14    It was submitted that the opening words to para 33 (quoted above) indicated that the Authority proceeded on the basis that the claim made was confined to a claim that the appellant would be suspected of personal involvement with the LTTE when that was not the case. However, the Authority did not describe the claim in that way. For example, towards the end of para 33 the Authority dealt with the question in terms of what would be imputed to the appellant concerning political opinions favourable to the LTTE. Later (at para 34) the Authority referred to whether the appellant 'would be imputed to be a member or supporter of the LTTE because he resided for most of his life in a refugee camp in India'. So, there is no merit in the claim that the Authority confined its consideration to whether the appellant was personally involved with the LTTE.

15    It follows that the claim based upon being imputed with LTTE connections by reason of the appellants uncle and brother was specifically addressed.

16    As to unreasonableness, that was a characterisation raised in oral argument. However, the submissions advanced did not rise above a general disagreement with the fact finding. There was no development of an argument as to why the reasoning by the Authority supported a conclusion that its approach was legally unreasonable in the sense that it was illogical or irrational or failed to engage with the claims being made or reached a conclusion without any reasoning.

17    Grounds 3 and 5 to 10 each take the form of a claim that the Tribunal took into account an irrelevant consideration. Each of the claims is misconceived. They deal with aspects of the reasoning process by which the Authority reached its conclusion that there was no real chance that the applicant would be imputed to hold pro-LTTE opinions. The points raised do no more than disagree with the reasoning process and seek to focus attention on the significance of the appellant's claimed familial connections with the LTTE. None of the matters referred to in the grounds was irrelevant in the sense that the Authority by considering them acted outside of its authority by being guided by a consideration that was irrelevant to the decision it was entrusted to make.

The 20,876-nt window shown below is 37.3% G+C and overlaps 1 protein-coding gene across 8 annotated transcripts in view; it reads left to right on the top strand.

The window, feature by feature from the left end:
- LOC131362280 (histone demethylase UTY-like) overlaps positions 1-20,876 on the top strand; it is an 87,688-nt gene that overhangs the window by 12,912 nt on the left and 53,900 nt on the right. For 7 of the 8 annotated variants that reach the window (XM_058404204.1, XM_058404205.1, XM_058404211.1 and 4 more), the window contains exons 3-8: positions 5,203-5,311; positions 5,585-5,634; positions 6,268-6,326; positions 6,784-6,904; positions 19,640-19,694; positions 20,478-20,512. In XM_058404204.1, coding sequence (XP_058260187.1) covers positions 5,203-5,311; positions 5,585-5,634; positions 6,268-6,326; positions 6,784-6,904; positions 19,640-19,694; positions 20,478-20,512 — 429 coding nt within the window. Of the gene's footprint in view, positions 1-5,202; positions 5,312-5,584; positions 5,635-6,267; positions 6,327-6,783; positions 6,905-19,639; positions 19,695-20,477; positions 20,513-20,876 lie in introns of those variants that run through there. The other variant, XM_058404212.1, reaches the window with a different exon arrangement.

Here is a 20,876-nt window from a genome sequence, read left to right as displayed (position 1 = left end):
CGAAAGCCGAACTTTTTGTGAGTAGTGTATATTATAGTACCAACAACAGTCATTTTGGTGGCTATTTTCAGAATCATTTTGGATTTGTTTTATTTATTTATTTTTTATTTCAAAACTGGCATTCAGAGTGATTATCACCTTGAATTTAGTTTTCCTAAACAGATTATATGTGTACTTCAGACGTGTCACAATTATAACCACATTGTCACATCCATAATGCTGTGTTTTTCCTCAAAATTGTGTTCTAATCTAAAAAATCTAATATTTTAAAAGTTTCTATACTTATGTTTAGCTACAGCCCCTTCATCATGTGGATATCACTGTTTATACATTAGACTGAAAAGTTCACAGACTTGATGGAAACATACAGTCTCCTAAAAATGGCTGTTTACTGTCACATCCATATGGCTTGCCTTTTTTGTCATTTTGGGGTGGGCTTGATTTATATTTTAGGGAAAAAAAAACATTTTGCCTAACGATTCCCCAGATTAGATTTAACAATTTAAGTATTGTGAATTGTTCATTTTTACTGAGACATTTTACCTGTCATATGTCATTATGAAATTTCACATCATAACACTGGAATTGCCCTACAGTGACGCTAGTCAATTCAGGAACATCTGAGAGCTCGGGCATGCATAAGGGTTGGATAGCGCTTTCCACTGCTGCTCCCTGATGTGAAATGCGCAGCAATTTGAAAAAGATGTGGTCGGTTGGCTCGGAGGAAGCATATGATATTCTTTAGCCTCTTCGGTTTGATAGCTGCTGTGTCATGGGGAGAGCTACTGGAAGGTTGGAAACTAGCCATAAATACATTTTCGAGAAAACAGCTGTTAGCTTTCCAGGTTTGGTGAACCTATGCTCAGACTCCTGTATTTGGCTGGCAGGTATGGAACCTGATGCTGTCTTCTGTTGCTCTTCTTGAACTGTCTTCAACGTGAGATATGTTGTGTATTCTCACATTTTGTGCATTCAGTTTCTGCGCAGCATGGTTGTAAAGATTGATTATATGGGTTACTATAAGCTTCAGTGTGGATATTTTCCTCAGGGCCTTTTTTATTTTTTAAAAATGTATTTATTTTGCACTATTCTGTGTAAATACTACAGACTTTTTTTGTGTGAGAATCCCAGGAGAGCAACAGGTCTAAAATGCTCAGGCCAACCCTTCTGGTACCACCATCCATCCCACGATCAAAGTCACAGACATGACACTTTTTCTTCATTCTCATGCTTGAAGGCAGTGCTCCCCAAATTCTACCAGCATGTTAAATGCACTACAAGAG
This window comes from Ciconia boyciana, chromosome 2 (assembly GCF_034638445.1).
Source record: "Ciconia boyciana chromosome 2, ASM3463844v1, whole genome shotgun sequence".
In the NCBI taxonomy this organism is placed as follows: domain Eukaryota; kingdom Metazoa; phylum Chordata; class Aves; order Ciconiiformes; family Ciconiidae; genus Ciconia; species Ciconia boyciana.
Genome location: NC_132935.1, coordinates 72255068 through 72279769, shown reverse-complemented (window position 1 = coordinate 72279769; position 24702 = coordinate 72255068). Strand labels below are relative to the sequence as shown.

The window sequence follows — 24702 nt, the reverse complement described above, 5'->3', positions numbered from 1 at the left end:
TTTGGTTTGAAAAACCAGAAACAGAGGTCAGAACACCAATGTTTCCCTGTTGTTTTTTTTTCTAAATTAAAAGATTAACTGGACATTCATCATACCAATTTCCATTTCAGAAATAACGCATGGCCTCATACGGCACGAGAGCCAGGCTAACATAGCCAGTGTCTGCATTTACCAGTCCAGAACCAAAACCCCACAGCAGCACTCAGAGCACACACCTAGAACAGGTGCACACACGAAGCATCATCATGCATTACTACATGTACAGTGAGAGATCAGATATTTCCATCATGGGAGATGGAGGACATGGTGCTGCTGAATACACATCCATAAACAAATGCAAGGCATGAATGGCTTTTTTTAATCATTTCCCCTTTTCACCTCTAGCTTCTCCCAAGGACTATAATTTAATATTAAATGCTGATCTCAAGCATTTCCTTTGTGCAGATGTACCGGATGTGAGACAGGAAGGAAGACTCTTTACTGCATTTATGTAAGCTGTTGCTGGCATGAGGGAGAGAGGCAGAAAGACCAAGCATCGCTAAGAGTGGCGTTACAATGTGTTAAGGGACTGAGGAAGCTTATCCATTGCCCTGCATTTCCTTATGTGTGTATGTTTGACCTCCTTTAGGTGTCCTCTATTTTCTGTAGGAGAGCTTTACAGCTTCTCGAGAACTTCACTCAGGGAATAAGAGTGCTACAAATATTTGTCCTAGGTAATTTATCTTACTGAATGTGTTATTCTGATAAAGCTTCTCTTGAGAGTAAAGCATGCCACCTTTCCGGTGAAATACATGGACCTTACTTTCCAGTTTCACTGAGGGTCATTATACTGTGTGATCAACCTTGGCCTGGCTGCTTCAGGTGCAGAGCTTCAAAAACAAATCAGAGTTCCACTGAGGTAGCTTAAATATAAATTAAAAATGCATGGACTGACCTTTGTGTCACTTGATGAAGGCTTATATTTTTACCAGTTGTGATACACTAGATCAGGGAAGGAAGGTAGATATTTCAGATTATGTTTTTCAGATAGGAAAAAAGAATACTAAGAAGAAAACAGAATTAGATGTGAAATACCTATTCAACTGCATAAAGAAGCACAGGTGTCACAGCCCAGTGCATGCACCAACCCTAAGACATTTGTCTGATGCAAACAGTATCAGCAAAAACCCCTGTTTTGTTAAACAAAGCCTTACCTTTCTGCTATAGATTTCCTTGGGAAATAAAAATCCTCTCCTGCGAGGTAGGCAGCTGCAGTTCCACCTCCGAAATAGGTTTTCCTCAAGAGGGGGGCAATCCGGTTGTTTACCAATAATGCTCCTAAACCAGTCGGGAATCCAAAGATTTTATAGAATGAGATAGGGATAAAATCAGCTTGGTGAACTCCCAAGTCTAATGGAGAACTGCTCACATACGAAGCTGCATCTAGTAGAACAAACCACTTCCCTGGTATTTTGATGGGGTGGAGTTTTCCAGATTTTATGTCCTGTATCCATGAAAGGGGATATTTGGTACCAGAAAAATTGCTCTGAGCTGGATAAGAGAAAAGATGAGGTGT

18    Ground 4 complains that the Authority acted on its own 'opinion' unsupported by evidence when it stated (para 33) that it considered it highly unlikely that the Sri Lankan authorities would have any record of the circumstances of the death of the appellant's uncle and brother.

19    There is merit in the complaint that the Authority acted without the application of specialist expertise or any material in forming a view about the records that might be kept by the Sri Lankan authorities concerning the deaths of the appellant's brother and uncle. If that finding had provided the foundation for the Authority's ultimate conclusion then there would have been an issue as to whether there was jurisdictional error. However, as is apparent from the passage quoted above the Authority's conclusion rests upon its alternative consideration in the balance of para 33 of what the consequence would be if the authorities were aware that the appellant's two relatives had fought for the LTTE and had been killed.

20    There was no attempt to demonstrate error as to the Authority's decision insofar as it rested on the balance of the reasoning in para 33. In those circumstances, any respect in which the statement in the sentence about the records that might be kept might be criticised is not material to the overall exercise of the factual decision making power entrusted to the Tribunal. There must be materiality in the failure to comply with a condition for the proper exercise of a statutory power before there is jurisdictional error: Hossain v Minister for Immigration and Border Protection [2018] HCA 34 at [30].

21    For those reasons there is no merit in the appeal grounds that are sought to be raised. Principally for that reason, the application for leave is refused. There being no other grounds it follows that the appeal should be dismissed. No reason has been advanced as to why costs should not follow the event. There should be an order that the appellant pay the costs of the Minister.

I certify that the preceding twenty-one (21) numbered paragraphs are a true copy of the Reasons for Judgment herein of the Honourable Justice Colvin.


Dated:    27 November 2018